other category archives
Eli Goldratt has died. He was the father of Theory of Constraints.
"Why Professor Johnny Can't Read: Understanding the Net Generation's Texts" plays on the 1955 classic Why Johnny Can't Read and essentially suggests that educators need to open their minds to the world of the digital natives.
Outside the normal topics for this blog, but I have to ask, "What were they thinking?" or more likely, "What did they expect?"
A friend pointed to the PsyBlog article "Why We do Dumb or Irrational Things: 10 Brilliant Social Psychology Studies" that itself lists ten classic studies of human behavior / sociology. Which is your favorite?
The Connections Show's Stan Relihan interviewed Mike O'Neil in a recent episode. If you are interested in LinkedIn, it's an interesting listen on how advanced users are working with the networking service.
I've played with Amazon's Mechanical Turk a few times. The search for Steve Fossett is one of the more interesting uses of this tool.
Another set of questions from LinkedIn. Answer if you can.
Maybe I'll start a weekly series of posts that include interesting-to-me questions from LinkedIn Answers.
I was browsing my reading list and noticed something about Open Space that said one of the hidden rules is that there is no need to apologize. That's one of the key (to me) rules of Hacky Sack.
I monitor questions from LinkedIn Answers via the web feeds for several categories, and I review the questions once a week or so. here are several I found interesting this week.
Tour de France 2007: Vinokourov tests positive; Astana withdraws from Tour. Too bad.
In the June 2007 HBR, danah boyd was one of the respondents to their case commentary, We Googled You. I highlight boyd's perspective on her own digital identity, as it informs her response.
Forrester's recent report, Social Technographics, has generated some discussion on the web. My first impression is that this may be a new way to think about the "1% Rule" of participation.
I heard about the Map Your Name "game" from Ton Tijlstra. A group of Portugese students think they can find out the "exact number" of internet users within a month via a viral campaign.
A BBC report shows that internet users don't know much of the terminology they use every day. But why is it important for people to know this terminology?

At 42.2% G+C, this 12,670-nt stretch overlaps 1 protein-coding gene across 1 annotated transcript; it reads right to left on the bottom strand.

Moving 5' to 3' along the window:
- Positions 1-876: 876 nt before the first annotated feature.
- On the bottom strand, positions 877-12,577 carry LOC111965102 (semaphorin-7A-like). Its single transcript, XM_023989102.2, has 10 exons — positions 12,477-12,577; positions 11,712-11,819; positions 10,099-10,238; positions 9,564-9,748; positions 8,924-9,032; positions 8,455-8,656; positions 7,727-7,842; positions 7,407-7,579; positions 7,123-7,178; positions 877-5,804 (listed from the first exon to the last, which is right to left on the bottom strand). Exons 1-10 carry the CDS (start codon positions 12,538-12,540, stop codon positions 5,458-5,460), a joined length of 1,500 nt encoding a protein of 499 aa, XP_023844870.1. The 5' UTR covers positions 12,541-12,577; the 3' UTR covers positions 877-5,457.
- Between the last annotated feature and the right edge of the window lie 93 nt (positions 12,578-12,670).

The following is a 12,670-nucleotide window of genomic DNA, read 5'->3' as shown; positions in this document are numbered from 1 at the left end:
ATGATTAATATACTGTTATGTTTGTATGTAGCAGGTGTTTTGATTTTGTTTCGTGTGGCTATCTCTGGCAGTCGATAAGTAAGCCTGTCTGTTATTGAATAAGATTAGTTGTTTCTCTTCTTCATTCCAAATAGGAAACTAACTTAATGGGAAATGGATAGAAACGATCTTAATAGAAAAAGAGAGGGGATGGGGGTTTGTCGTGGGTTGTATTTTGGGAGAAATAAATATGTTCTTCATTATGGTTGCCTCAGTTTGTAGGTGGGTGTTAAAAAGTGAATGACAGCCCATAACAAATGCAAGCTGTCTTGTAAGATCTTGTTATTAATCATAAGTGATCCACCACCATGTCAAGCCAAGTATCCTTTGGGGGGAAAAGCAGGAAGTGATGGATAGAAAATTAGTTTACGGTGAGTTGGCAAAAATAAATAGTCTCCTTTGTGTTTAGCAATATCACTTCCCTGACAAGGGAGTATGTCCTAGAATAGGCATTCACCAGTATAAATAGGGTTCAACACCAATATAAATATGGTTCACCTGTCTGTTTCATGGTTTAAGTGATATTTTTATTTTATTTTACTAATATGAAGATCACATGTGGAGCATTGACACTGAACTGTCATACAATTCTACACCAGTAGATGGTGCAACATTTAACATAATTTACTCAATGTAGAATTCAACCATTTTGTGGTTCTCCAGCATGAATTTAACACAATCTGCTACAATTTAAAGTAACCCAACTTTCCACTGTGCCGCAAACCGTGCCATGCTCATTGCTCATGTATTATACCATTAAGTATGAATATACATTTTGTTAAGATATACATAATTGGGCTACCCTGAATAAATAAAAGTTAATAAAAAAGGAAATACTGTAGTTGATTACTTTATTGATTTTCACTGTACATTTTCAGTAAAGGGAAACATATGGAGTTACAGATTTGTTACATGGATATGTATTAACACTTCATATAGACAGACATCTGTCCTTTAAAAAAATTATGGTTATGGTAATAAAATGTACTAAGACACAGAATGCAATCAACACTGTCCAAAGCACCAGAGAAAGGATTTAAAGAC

I was talking with some students at Northwestern about blogs, and the question of trustworthiness and accuracy arose, particularly if one is planning to site a blog in a research paper. I came up with some criteria that turn out to be similar to those in a publication from Google.
I've done my little bit to make this happen, have you? Do you get to the Wikipedia and find there is something missing that you know? Add it to the site, and see if it grows. Joi Ito: Wikipedia has just announced that it has reached one million articles. Congratulations Wikipedians!...
I was annoyed with a problem that seemed to show up in Outlook 2003 after applying the Windows XP SP2 patch to my machine. So, I did what any half-decent researcher would do, I Googled for help. I found a few things at Microsoft, but none were exact matches, and it...
Marvin Rosenberg of George Washington Research is doing research into information overload and has sent a survey out to uncover people's behaviors with respect to the topic. The full introductory note is below ......
Judith Meskill points to a great article on trends in intranets by Shiv Singh at Line56.com: Intranet Trends to Watch For. I had a lot of thoughts about this article as I read through, but my first pass got lost in the ether. Here are the list of trends, which are...
PlaNetwork Journal announces its inaugural issue. Along with the focus on "source code for global citizenship," they include a blog. I don't see a web feed for their articles. We are pleased to announce the inaugural issue of Planetwork Journal, a quarterly online publication for in-depth articles by those engaged in...
I just discovered ProQuest a library service that provides, among other things, fully-indexed historical newspaper archives in PDF format through their "ProQuest Historical Newspapers."
Adam Curry's essay, "Copy-Paste Culture," details his thoughts on how humans are geared to learn by copying and the relation to weblogs.
AKMA has started a "Digital Bodies" conversation that follows on David Weinberger's thoughts about how we perceive our online presense. Namely, David is concerned that we are going all "Matrix" with our willingness to consider our online personnae (bodies) the same as our real world bodies.
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